The Company You Keep
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Now a major motion picture directed by Robert Redford and starring Shia LaBeouf, Susan Sarandon, Julie Christie, Terence Howard, Anna Kendrick, Nick Nolte, and Stanley Tucci
It is 2006. Seventeen-year-old Isabel Montgomery starts to receive emails from her father, a man who had abandoned her in a hotel room ten years ago when his past finally caught up with him. Why has he contacted her now? Because he needs her help and is finally ready to reveal the truth. Over the course of the next month, further emails arrive telling her more about her family's past. Isabel discovers that her father adopted a false identity in the hope of avoiding murder charges for a robbery gone wrong in 1974. By 1996, with a marriage falling apart around him, he is one last Vietnam-era fugitives still wanted by the law. When he is finally tracked down by a young newspaper reporter in search of a story he must abandon years of safe underground life in an attempt to exonerate himself. Set against the rise and fall of the radical anti-war group the Weather Underground, The Company You Keep is a sweeping American saga about sacrifice, the righteousness of youth, and the tension between political ideals and family loyalties.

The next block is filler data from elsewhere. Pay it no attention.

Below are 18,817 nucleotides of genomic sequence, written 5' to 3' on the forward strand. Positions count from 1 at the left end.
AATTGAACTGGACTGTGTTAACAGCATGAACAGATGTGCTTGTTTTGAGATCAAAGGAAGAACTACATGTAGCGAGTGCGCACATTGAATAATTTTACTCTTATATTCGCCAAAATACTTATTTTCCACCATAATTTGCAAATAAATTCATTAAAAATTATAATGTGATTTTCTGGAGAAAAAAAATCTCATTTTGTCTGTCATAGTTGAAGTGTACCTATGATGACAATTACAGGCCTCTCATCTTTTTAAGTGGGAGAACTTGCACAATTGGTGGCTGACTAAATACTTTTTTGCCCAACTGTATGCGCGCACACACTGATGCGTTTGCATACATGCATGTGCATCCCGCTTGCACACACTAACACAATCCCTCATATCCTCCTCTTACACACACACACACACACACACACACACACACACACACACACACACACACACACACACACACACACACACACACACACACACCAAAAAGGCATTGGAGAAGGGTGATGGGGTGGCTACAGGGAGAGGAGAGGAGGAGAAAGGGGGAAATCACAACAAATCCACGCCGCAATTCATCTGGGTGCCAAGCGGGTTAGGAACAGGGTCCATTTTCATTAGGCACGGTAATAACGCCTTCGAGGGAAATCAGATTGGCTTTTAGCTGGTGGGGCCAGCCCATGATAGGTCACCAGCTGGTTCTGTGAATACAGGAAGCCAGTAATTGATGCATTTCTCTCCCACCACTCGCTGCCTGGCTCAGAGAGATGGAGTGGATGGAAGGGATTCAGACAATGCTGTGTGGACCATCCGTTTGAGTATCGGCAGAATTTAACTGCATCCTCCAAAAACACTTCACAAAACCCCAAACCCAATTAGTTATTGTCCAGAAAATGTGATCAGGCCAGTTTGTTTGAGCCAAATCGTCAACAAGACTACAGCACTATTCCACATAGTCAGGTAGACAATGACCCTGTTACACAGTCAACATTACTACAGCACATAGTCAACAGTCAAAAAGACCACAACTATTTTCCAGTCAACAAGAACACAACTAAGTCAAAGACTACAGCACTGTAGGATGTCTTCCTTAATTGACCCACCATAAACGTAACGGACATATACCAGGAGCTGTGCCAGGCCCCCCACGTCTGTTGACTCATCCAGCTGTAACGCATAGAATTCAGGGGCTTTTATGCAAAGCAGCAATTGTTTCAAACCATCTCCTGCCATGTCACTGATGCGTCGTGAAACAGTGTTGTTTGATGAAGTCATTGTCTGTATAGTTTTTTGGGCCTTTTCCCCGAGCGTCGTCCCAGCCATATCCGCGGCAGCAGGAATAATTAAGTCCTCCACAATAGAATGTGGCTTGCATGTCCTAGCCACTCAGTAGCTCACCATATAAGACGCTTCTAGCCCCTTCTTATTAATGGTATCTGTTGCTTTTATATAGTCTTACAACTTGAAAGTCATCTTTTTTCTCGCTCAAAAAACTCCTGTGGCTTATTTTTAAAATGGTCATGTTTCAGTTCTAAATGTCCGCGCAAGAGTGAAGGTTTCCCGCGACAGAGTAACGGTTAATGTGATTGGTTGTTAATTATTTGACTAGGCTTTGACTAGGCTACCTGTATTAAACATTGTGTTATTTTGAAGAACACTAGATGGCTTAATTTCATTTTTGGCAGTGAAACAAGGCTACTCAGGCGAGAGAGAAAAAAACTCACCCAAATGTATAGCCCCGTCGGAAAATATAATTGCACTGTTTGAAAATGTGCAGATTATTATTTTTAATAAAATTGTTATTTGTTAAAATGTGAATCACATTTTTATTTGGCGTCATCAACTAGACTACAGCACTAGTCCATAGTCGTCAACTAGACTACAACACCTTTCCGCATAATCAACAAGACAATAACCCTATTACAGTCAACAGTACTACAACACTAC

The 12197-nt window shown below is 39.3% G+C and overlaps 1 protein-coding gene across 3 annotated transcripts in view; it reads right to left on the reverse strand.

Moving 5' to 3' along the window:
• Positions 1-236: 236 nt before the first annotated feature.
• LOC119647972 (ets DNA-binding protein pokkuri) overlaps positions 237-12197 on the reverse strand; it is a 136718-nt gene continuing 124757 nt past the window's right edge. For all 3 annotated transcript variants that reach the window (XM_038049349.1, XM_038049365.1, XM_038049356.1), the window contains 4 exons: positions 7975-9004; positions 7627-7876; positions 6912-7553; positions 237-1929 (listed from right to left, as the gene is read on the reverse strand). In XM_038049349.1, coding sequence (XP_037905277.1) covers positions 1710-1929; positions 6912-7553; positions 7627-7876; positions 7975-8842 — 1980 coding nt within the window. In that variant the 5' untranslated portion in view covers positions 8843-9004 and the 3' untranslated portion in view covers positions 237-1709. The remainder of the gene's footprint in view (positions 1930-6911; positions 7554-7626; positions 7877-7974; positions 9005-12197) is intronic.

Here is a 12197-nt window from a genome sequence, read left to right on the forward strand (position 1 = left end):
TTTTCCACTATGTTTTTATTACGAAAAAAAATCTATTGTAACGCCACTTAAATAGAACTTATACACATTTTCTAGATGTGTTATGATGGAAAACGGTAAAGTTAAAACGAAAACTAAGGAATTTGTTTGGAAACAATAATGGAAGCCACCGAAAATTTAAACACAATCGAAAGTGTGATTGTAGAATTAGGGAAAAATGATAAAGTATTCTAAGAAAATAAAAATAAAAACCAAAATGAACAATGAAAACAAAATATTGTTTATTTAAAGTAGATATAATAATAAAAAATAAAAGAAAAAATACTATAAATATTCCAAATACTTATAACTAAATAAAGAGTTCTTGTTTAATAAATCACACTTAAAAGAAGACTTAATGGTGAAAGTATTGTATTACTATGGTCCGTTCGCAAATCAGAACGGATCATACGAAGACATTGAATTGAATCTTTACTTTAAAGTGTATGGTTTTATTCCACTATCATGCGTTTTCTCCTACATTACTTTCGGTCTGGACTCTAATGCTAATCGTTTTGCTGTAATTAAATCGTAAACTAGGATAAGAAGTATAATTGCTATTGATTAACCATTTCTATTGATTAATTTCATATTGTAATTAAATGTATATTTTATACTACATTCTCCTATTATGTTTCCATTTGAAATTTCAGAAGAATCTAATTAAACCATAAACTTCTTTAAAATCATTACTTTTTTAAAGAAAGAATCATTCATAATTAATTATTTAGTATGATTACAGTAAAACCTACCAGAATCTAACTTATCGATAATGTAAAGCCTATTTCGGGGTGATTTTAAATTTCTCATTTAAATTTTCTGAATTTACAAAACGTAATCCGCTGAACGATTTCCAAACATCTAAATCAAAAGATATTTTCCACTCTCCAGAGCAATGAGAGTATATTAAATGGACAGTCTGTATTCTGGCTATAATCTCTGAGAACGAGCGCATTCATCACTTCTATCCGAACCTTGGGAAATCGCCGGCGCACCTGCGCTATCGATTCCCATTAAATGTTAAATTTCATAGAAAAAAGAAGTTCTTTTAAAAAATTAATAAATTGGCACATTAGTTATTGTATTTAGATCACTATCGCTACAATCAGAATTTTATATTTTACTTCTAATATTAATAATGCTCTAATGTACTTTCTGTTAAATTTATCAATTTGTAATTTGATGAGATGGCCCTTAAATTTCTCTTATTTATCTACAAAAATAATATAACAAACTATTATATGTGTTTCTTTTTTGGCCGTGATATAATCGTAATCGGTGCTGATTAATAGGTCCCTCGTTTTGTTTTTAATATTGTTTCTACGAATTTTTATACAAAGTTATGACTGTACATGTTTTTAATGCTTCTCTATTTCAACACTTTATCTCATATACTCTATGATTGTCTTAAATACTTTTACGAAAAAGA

This is a great book!
To first start off the movie which was based off of this book was phenomenal. After watching the movie it motivated me buy the book, which I'm happy I did. Ever since purchasing the book I have been reading the book non stop. I'm shocked that this book has no reviews, because in my opinion this is a great book and is also worth every dollar in which it cost. I didn't know who Neil Gordon was before I started reading this book, however I am so pleased by his literature I will defiantly start following his work. All around this is a great book and the movie is also very good.
I can see why the film, while telling a potentially fascinating story, stumbled so, seemed to be reaching for riveting, always just missing. I found the serial-email mechanism in the book too cute by half, and there would seem to be no way to make sense--cinematically--of a tale told this way that folds back on itself over and over again, at least not in the commercially restrictive 90-100 minute format. The Weather ethos was too self righteously trumpeted for my taste, whichever way your politics may run, but the story idea was brilliantly conceived, characters well developed, and plot lines neatly tied up. Its convolutions, though, would have been better served by a different structure.